When Oysters Come into the Classroom

Like many adjunct professors at University of Maryland University College (UMUC), Daniel Grosse uses his “other” job to inform his teaching. For this faculty member in the Graduate Program in Environmental Management, however, that second job is not what students might expect.

Grosse operates an oyster farm.

It sounds like a big jump for a man who was born in Los Angeles and spent much of his youth in oyster-less Michigan. But, then again, maybe oyster farming was a natural destination for a marine biologist who was also interested in farming.

Before aquaculture, Grosse was engaged in dirt farming, first with cotton and dates on collective farms in Israel and then on a Native American farming initiative in Arizona.

“I got involved in a dirt-farming development project with the Hopis,” Grosse said. “It was high-tech, commercially viable dirt farming as a way of keeping young Hopis from leaving their culture.”

The project caught the attention of personnel at the Maryland Department of Natural Resources, which was interested in encouraging oyster farms on Smith Island and Tangier Island in the Chesapeake Bay. Wild oyster harvesting was a local tradition among the islanders, who trace their roots to settlers who arrived in the 1600s. But the Maryland Department of Natural Resources wanted to introduce farm-raised oystering—in which hatchery-bred oysters are suspended in cages underwater—to diversify the islanders’ economic base and to restore wild oyster populations.

So it recruited Grosse.

“It wasn’t exactly like the Hopi project but there were some similarities,” Grosse explained, noting that both encompassed cultural traditions, environmental issues and economic development.

After being tapped as an environmental consultant on other oyster-farming projects, his interest in the field grew and soon Grosse had his own oyster garden and then, with two partners, a full-fledged, if boutique, oyster farm. Today that operation, Toby Bay Island Oyster Farm on Chincoteague Island, Virginia, supplies sustainably raised oysters to farmers markets in the greater Washington metro area.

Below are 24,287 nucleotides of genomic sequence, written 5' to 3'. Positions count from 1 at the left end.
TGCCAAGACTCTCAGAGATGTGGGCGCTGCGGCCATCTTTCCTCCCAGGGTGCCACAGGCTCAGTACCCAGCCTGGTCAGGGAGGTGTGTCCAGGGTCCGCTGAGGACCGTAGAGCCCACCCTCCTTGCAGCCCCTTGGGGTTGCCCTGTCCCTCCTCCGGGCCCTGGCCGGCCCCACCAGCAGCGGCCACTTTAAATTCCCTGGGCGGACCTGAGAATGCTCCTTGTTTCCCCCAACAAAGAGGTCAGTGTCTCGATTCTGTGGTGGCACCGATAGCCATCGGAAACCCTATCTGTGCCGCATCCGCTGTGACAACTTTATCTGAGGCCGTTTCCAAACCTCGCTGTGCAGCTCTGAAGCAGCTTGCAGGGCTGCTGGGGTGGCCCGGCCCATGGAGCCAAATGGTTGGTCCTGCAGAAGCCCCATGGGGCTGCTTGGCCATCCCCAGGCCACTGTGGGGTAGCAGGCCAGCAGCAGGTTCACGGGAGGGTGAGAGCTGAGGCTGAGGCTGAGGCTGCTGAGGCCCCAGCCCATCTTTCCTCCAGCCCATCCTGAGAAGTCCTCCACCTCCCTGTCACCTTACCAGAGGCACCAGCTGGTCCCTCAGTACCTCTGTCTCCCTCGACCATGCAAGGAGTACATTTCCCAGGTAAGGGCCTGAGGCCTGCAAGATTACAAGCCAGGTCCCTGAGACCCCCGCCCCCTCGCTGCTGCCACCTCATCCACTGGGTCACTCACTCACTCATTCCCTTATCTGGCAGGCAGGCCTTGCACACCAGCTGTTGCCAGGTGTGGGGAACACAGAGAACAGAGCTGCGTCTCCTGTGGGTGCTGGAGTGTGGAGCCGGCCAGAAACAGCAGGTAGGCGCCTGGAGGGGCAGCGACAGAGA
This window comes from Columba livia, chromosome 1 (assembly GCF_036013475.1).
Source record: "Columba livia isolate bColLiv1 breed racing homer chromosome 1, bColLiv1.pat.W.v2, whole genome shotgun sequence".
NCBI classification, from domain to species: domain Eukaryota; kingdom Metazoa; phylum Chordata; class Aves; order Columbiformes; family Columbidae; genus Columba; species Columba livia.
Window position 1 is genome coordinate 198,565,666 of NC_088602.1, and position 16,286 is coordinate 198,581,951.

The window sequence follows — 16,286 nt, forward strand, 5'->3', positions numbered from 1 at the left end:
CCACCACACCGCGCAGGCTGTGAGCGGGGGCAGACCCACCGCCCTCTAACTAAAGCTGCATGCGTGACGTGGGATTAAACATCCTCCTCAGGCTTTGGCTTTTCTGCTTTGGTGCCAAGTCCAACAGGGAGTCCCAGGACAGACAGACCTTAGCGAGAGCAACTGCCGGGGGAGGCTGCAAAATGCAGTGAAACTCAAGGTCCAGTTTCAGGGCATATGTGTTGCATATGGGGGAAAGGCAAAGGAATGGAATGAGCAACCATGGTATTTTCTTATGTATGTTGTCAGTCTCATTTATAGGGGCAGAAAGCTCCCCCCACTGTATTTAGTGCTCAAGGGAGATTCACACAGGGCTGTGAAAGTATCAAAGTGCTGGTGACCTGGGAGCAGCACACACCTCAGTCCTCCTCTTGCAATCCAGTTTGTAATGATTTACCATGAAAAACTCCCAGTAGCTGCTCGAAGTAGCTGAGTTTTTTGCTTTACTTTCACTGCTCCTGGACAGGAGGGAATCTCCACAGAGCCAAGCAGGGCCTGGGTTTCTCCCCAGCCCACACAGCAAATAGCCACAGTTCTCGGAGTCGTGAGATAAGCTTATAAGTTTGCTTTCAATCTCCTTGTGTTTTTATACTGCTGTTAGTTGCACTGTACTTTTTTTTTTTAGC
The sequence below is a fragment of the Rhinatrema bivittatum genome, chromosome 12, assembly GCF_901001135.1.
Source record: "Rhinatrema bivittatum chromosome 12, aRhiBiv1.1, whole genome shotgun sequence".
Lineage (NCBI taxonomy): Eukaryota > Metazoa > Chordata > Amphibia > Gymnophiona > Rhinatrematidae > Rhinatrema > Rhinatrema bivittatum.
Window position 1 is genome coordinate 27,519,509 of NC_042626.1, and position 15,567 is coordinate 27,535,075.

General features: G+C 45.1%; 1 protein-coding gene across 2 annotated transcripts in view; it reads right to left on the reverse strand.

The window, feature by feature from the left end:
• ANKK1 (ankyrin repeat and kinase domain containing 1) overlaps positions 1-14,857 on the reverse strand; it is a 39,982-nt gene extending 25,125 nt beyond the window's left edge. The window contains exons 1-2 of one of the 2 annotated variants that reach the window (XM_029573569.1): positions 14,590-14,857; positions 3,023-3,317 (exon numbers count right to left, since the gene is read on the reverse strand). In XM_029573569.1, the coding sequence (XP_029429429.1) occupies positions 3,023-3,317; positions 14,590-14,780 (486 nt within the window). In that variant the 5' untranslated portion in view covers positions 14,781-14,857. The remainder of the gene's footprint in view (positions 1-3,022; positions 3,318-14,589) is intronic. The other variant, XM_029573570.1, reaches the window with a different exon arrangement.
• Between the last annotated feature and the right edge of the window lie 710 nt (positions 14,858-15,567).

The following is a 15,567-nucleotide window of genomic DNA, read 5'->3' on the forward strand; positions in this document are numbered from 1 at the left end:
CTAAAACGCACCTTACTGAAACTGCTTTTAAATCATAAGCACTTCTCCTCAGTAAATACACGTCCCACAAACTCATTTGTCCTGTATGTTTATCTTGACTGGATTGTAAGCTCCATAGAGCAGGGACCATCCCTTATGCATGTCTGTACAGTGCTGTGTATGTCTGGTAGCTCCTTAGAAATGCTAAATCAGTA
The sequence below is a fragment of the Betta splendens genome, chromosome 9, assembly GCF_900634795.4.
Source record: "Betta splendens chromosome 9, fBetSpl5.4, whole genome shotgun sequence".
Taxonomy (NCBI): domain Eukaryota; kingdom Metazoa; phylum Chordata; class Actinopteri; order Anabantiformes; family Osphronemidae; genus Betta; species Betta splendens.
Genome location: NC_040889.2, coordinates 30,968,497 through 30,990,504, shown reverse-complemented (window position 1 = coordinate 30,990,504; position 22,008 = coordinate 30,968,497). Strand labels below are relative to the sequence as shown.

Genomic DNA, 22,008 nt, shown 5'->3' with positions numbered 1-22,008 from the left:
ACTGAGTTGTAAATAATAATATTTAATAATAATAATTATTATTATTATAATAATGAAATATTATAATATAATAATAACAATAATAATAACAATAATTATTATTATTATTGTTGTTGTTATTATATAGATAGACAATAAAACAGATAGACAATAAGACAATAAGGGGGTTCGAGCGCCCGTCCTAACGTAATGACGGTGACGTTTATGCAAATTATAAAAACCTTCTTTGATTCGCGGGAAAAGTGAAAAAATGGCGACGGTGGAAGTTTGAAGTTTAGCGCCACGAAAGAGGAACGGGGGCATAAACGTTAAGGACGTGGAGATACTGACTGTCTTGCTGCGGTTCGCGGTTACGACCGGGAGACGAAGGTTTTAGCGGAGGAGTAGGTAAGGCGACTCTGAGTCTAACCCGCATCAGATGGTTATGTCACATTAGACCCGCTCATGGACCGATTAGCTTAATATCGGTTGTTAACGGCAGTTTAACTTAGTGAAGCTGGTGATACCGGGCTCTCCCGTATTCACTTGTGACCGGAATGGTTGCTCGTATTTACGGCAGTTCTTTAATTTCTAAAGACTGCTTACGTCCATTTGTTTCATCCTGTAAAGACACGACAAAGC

Taking Real-life Experience to Class

In 2006, Grosse began teaching online courses in UMUC’s graduate program in environmental management. Unobtrusively, oysters began to work their way into the classes.

“In the course I’ve taught the longest, Fundamentals of Environmental Systems, students are sometimes given a test question about oysters,” acknowledged Grosse, who also has a contract with the fisheries service at the National Oceanic and Atmospheric Administration (NOAA). “We look at oysters not just as a farm product but through the lens of the environment the oysters inhabit.”

Oyster farms are growing in popularity in the United States not only because of the “eat local” and farm-to-table food movements but because of their ability to filter plankton that thrive on excess nutrients and make waterways cleaner.

Stacey Willey, who took the Fundamentals of Environmental Systems class in 2016, was surprised—and delighted—when oysters popped into the classroom discussion. Willey works for the University of Maryland Center for Environmental Science’s Horn Point Oyster Hatchery in Cambridge, Maryland.

“I didn’t expect to have a professor who was also a real oyster farmer,” she said. “I didn’t know he had an oyster farm until he mentioned it in class. Then he used oystering a bit when we were talking about nutrient runoff.

“His lectures were good … and he used real-life examples and situations to teach,” she added.

Willey and Grosse traded emails on oystering issues, and she consulted him when she and a classmate in another course wrote a paper examining the differences between commercial oyster farming regulations in Maryland and Virginia.